What we've clearly concluded at exida is, we cannot use manufacturers field return data studies for purposes of absolute failure rates. We should never be using B10 cycle testing for applications in the process industries where equipment does not move frequently like at least it's a twice a week or maybe at least once a week. However, industry databases like OREDA provide excellent total failure rates. Unfortunately , for safety analysis we do need much more than the total. We need failure rates as of function failure modes. We need diagnostic coverage. We need proof test coverage. We need useful life and it’s damn good data because the OREDA people and the SINTEF people really know what they're doing. End-user field failure data studies can be accurate if in fact most or all failures are reported and if they have a very good data collection system. A calibrated FMEDA , on the other hand,  can provide accurate predictive data. This is used when a product is newly developed. FMEDAs can work extremely well if the component database is properly calibrated for design strength versus a predefined environment.

 It's been a decade of research into this component database (literally thousands of man-hours) and we think at this point the industry is finally able to get relatively accurate field failure data due to the excellent work of industry database people, end users who are collecting good data, the nuclear industry, and anyone who uses a calibrated FMEDA.

To conclude, this blog series, below are some questions that were raised when I conducted a webinar on the matter.


There's no tool or means in the market to push even end-users to report failure rates


There’s an excellent tool from exida called SILStat.  Take a look at on the website.


How can the oil & gas end user field failure data studies be relied on?


The exida team will rely on end-user field failure data studies for the purpose of comparison. We use it to calibrate our component database, but we only do so when we have audited the data collection process and vetted the data.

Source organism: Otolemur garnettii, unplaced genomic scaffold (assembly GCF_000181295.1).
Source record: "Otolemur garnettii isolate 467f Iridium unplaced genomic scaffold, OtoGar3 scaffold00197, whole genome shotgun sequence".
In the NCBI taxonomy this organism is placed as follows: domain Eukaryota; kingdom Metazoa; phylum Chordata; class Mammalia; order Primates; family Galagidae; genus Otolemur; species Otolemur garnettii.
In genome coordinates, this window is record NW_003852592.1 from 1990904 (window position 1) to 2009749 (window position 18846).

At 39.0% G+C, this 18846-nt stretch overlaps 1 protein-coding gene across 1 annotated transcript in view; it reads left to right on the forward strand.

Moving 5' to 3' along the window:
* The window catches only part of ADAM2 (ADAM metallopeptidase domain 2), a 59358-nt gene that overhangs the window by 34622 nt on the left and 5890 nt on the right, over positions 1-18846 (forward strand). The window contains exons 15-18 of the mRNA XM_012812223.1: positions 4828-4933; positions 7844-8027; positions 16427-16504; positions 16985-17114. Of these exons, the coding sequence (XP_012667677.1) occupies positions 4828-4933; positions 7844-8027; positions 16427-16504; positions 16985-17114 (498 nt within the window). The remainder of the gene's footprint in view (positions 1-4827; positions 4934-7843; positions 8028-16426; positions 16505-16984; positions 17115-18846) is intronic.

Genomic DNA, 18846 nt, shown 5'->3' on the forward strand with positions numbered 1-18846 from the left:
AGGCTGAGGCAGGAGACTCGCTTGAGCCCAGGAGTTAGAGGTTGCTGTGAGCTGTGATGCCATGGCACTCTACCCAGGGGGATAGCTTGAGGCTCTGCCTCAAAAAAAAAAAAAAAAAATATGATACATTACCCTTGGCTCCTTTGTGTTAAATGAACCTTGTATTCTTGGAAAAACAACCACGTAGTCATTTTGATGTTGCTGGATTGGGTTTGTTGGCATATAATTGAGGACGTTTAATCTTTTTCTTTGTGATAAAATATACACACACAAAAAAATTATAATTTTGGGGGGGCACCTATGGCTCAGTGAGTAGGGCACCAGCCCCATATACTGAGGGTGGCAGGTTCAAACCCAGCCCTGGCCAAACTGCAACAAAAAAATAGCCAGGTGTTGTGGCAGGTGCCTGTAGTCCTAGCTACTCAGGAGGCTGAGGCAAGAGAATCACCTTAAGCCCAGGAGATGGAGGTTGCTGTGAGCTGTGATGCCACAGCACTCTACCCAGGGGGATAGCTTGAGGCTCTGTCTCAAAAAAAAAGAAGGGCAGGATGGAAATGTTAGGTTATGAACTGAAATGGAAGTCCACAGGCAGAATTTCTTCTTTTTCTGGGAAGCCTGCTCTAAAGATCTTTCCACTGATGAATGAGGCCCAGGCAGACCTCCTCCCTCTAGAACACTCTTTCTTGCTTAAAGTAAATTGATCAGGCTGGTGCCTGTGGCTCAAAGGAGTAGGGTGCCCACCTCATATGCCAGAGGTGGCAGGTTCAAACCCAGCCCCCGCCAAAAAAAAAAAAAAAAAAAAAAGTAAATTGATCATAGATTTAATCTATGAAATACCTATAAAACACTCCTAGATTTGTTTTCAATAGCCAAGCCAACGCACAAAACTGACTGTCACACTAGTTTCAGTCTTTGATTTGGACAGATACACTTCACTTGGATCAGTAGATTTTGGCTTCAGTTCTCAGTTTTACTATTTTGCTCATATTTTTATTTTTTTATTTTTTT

In the case that I use as an example (the Dow data) ,  several site visits were used to understand that and to decide on the quality of the data.  I will give them great credit.  That group of people did an excellent job. The bottom line is, you can depend on end-user feel failure data studies if the data is collected by a good tool and vetted by experts.


It seems like whole field of accelerated stress testing is missing typically taken as a more conservative number. I used to be a very strong believer in accelerated stress testing and I'm pretty convinced that some of those methods have a lot to contribute, but there's no strong connection. I haven't seen proof that it can be used to help calibrate component databases. You say “it seems like each method has its weaknesses and is just a number but not necessarily accurate representation of what happens in the field.”


I would agree until you compare the methods to what happens in the field. When you compare the methods to what happens in the field, and you can see that they match, then you know you have realistic data.


SILStat does not push for the end users to schedule routine failure data recording.


No tool forces people to do things. People have to understand and want to do things. That’s a fact. 

Tagged as:     IEC 61511     FMEDA     exida     Dr. William Goble     Certificate     B10     Actuator